Marine Cusa, Katie St John Glew, Clive Trueman, Stefano Mariani, Leah Buckley, Francis Neat and Catherine Longo


Demand for seafood products is increasing worldwide, contributing to ever more complex supply chains and posing challenges to trace their origin and guarantee legal, well-managed, sustainable sources from confirmed locations. While DNA-based methods have proven to be reliable in verifying seafood authenticity at the species level, the verification of geographic origin remains inherently more complex. Both genetic and stable isotope analyses have been employed for determining point-of-origin with varying degrees of success, highlighting that their application can be effective when the right tool is selected for a given application. Developing an a priori prediction of their discrimination power for different applications can help avoid the financial cost of developing inappropriate reference datasets. Here, we reviewed the application of both techniques to seafood point-oforigin for 63 commercial finfish species certified by the Marine Stewardship Council, and showed that, even for those species where baseline data exist, real applications are scarce. To fill these gaps, we synthesised current knowledge on biological and biogeochemical mechanisms that underpin spatial variations in genetic and isotopic signatures. We describe which species’ biological and distribution traits are most helpful in predicting effectiveness of each tool. Building on this, we applied a mechanistic approach to predicting the potential for successful validation of origin to three case study fisheries, using combined genetic and isotopic methodologies to distinguish individuals from certified versus non-certified regions. Beyond ecolabelling applications, the framework we describe could be reproduced by governments and industries to select the most cost-effective techniques.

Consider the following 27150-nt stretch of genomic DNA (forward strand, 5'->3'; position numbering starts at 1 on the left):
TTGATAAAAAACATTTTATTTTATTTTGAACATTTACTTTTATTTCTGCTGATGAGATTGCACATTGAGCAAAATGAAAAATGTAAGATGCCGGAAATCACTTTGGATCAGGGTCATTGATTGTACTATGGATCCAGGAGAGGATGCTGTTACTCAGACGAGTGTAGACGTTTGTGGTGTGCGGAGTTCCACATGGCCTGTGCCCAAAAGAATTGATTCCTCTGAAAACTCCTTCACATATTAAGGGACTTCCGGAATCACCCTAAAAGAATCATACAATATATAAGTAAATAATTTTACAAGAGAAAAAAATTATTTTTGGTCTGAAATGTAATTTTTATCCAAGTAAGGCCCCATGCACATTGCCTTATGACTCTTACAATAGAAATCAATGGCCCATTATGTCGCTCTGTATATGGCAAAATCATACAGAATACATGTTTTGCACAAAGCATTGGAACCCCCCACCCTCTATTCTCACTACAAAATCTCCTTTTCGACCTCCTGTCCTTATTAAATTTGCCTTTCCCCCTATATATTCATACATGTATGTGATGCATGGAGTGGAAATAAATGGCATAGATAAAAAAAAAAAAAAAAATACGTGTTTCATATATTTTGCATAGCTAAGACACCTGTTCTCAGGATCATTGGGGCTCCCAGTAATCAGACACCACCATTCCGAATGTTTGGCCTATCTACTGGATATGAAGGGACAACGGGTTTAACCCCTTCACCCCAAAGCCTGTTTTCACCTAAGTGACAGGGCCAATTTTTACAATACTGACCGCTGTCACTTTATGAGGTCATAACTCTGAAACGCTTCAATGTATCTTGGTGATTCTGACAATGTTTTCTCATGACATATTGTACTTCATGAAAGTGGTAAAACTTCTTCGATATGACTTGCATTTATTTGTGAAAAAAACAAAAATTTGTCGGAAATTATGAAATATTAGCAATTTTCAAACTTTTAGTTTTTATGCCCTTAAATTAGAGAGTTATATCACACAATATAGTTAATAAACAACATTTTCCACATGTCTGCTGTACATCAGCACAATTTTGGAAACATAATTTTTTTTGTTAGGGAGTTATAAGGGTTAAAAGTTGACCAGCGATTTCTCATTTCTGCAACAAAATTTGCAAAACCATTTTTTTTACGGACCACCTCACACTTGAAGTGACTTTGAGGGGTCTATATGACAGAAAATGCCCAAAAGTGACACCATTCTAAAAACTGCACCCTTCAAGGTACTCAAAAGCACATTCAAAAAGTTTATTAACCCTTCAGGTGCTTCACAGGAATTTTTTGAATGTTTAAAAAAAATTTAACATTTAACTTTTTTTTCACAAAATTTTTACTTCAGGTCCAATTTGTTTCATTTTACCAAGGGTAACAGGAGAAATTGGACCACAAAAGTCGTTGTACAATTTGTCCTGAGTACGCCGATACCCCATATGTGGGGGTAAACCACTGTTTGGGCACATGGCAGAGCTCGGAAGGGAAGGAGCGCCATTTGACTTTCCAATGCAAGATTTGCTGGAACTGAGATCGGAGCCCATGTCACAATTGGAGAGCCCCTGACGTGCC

Journal: Reviews in Fish Biology and Fisheries

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